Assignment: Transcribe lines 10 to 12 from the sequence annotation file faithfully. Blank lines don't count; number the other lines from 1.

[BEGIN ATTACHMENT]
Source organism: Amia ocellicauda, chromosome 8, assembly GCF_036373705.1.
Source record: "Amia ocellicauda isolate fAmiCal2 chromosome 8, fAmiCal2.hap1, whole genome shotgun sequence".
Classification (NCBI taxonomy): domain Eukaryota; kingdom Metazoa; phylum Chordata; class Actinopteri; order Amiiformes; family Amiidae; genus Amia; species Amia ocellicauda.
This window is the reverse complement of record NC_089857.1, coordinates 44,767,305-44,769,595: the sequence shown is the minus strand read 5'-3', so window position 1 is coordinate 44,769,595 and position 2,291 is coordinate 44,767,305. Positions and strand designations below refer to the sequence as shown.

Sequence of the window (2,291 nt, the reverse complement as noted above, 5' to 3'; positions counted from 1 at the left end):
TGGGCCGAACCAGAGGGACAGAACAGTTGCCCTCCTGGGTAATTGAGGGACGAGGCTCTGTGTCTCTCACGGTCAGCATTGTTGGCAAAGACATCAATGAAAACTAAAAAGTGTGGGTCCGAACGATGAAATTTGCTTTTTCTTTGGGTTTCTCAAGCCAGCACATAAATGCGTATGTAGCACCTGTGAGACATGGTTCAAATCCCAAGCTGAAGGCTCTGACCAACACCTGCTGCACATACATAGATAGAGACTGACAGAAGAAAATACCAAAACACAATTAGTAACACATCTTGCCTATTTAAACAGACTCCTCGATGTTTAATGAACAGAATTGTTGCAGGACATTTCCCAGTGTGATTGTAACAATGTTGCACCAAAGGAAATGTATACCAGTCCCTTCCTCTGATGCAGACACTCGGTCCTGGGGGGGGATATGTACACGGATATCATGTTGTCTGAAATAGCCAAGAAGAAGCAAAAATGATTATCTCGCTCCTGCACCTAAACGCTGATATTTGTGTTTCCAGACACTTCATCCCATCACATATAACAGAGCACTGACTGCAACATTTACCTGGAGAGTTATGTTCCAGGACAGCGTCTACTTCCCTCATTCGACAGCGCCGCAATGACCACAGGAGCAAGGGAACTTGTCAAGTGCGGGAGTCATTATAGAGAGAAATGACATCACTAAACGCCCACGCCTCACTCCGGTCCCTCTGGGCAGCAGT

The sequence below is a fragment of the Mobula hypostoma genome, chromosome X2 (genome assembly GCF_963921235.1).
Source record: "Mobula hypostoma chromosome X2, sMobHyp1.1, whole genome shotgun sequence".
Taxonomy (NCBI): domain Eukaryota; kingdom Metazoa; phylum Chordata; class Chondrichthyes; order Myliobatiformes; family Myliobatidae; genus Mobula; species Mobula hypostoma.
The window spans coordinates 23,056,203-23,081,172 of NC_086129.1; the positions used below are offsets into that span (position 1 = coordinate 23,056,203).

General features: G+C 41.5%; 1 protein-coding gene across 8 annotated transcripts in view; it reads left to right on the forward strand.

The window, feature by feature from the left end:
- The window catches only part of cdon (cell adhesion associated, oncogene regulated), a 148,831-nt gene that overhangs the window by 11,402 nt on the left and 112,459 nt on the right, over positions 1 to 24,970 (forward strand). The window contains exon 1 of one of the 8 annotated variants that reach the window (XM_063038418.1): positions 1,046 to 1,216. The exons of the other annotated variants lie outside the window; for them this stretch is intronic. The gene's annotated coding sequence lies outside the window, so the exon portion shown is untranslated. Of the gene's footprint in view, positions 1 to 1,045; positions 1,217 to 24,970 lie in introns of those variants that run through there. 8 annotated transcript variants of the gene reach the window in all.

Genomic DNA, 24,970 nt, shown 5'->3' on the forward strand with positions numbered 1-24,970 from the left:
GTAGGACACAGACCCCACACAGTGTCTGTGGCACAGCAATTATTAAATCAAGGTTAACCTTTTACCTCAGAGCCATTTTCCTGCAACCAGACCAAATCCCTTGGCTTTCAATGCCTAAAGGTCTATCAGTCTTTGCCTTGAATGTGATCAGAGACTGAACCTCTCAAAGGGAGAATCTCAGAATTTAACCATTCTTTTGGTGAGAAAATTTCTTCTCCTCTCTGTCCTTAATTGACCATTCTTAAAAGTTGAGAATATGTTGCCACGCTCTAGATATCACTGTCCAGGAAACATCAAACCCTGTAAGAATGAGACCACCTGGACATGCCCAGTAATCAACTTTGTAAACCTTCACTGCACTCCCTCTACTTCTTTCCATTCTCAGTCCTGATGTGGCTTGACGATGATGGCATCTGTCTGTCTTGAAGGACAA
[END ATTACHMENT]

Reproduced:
The window spans coordinates 23,056,203-23,081,172 of NC_086129.1; the positions used below are offsets into that span (position 1 = coordinate 23,056,203).

General features: G+C 41.5%; 1 protein-coding gene across 8 annotated transcripts in view; it reads left to right on the forward strand.

The window, feature by feature from the left end: